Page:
Bryn Mawr Classical Review

BMCR 2016.02.37 on the BMCR blog

Bryn Mawr Classical Review 2016.02.37

David Ebrey (ed.), Theory and Practice in Aristotle's Natural Science.   Cambridge:  Cambridge University Press, 2015.  Pp. viii, 261.  ISBN 9781107055131.  $99.00.  

Reviewed by Owen Goldin, Marquette University (

[The Table of Contents is listed below.]

How are Aristotle’s scientific treatises related to his thoughts on metaphysics and the methodology of the sciences? Generations of scholars have taken these to be largely independent. The Posterior Analytics formalizes scientific reasoning as a series of syllogisms with premises derived from definitions; the biological writings contain few definitions and are free of explicit syllogisms. Further, Aristotle rarely works through how any of his more abstruse metaphysical speculations are employed in biological and other scientific works. In recent decades, however, it has become clearer how Aristotle’s thought as a theoretical philosopher is integrated with his scientific research. There is no clean separation between Aristotle’s empirical research and more general investigations into knowledge and nature, which fall more squarely into what we recognize as philosophy. The two are implicated in each other and are to some extent inseparable. As its title indicates, the present volume contains new scholarship along these lines. A common theme is that longstanding misinterpretations of Aristotelian theory are due to a failure to appreciate the mutual implications that hold between Aristotle’s own practice as a natural scientist and what we would consider his more philosophical work. The volume as a whole aims to correct such purported misinterpretations. Not all readers will find all the proposed corrections here equally convincing, but not a single paper is less than intriguing, and the volume advances the project of understanding how Aristotle’s work hangs together as a whole.

I discuss four of the papers collected in the volume.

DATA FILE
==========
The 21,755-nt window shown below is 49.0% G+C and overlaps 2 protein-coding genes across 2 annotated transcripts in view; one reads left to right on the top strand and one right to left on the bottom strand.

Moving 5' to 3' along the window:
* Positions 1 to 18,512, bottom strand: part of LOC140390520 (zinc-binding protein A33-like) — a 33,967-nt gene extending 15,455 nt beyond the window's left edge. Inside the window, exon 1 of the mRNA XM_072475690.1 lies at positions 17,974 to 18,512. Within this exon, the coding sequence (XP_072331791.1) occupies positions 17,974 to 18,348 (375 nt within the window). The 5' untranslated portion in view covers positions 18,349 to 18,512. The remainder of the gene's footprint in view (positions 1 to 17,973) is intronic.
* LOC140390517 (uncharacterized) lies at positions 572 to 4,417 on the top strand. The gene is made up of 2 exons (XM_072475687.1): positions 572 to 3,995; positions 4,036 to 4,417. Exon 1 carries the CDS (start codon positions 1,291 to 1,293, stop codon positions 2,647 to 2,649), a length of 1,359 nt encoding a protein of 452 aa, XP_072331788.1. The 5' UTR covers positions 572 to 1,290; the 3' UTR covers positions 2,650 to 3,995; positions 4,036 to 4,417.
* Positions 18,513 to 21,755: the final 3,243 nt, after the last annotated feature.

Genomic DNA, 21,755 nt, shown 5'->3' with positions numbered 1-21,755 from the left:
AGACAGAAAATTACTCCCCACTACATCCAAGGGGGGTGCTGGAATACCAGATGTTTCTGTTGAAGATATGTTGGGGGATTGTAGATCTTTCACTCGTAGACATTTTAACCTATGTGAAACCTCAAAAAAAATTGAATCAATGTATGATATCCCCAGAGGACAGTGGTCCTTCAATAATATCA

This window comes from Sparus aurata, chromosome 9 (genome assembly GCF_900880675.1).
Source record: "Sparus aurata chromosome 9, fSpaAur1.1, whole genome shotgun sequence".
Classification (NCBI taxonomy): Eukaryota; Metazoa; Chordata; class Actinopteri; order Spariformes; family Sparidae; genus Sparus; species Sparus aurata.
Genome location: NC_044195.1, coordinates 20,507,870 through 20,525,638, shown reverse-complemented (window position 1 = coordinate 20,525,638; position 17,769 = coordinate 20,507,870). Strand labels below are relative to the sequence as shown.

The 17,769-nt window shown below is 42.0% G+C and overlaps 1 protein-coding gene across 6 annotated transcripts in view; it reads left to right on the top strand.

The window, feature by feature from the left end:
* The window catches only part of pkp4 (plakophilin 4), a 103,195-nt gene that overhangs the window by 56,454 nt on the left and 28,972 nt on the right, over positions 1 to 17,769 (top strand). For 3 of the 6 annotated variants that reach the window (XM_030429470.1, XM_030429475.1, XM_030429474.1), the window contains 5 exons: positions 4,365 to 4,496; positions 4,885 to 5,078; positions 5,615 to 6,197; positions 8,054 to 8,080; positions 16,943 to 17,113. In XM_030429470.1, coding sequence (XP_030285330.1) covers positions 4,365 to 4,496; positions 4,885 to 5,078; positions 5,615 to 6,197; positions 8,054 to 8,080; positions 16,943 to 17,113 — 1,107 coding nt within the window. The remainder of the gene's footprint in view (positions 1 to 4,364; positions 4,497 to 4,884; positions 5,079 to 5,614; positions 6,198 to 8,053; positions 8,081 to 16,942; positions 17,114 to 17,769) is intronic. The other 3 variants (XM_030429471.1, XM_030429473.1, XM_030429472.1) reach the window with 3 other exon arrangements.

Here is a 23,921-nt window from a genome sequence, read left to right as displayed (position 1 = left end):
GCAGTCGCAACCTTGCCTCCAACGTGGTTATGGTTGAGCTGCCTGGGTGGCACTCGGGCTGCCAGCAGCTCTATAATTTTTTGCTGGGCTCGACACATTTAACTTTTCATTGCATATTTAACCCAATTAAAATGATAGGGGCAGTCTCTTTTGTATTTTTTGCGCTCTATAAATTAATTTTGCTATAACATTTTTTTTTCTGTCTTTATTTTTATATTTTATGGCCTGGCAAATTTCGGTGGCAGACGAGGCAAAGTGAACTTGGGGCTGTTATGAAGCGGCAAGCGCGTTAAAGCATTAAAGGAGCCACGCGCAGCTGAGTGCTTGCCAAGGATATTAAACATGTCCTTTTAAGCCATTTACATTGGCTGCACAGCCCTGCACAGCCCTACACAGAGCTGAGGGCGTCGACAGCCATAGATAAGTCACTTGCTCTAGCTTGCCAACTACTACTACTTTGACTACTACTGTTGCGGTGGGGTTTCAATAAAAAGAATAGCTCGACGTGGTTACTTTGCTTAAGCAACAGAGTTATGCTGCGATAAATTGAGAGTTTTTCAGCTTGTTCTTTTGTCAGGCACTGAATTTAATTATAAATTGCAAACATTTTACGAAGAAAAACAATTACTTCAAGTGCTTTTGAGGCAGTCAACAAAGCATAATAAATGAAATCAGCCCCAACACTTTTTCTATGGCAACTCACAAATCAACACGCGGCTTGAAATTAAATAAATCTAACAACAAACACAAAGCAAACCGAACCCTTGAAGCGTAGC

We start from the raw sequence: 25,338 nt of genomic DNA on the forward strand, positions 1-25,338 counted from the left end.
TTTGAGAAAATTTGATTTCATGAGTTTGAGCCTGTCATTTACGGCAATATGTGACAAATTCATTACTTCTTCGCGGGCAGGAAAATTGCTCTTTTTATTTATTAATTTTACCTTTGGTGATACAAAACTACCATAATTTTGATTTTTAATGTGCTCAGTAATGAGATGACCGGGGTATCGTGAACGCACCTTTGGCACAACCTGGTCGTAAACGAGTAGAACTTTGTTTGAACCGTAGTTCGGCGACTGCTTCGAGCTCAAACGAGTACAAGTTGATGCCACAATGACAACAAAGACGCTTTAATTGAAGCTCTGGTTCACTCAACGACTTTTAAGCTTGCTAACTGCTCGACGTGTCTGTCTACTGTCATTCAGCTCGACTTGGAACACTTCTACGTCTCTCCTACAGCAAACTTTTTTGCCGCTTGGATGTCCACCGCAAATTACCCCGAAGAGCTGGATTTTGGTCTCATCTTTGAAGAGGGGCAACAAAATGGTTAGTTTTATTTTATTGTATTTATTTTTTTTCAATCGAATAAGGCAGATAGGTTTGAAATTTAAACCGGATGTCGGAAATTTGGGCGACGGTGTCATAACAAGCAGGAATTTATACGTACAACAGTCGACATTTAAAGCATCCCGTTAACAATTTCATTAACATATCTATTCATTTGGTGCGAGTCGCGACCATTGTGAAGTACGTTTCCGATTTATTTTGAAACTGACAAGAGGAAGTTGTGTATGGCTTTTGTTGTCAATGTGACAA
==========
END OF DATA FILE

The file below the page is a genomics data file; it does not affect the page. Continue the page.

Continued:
At Metaph. H.4, 1044a33-b20 Aristotle says that explanation of what is natural but not a substance is structurally parallel to explanations of substances. The explananda always include the form of the explanandum and, in the case of substances, its matter. As there is no matter for such things, the explanation of natural entities outside of the category of substance appeals to something analogous to matter. Aristotle’s example is sleep, but it is unclear what exactly Aristotle takes its matter/analogue to be. Alan Code’s “The ‘matter’ of sleep” turns for an answer to the account of sleep that Aristotle presents in De Somno. The first question to resolve is why a natural nonsubstance like sleep does not have matter in which it inheres. Matter is the persisting substrate of what comes to be and passes away. Sleep does not come to be or pass away. Strictly speaking, sleep does not come from wakefulness nor vice versa; it is the wakeful substance who comes to be asleep, and so forth. The substrate that persists through the cycle of sleep and wakefulness will not be matter but a matter- analogue. Code argues that the matter-analogue will not be homoiomerous kinds found within the human physiology (for it is not a specific hot stuff, for example, that comes to sleep), but is that organ that in turn takes on and loses a kind of form, the affection in question. Aristotle says that this affection is “an immobility of some sort” (akinēsia toiadi) that results in an inability to perceive (1044b19). Code appeals to De Somno to argue that the subject of this affection is the heart, understood teleologically as the primary organ of perception. The partially digested stuff that surrounds the heart and renders it unable to perceive is not, contra Ross, the material cause of sleep; it is rather its efficient cause (41-3). Understood in this way, Aristotle’s account of sleep appeals to all four causes, in accordance with the general lines of Aristotelian teleology.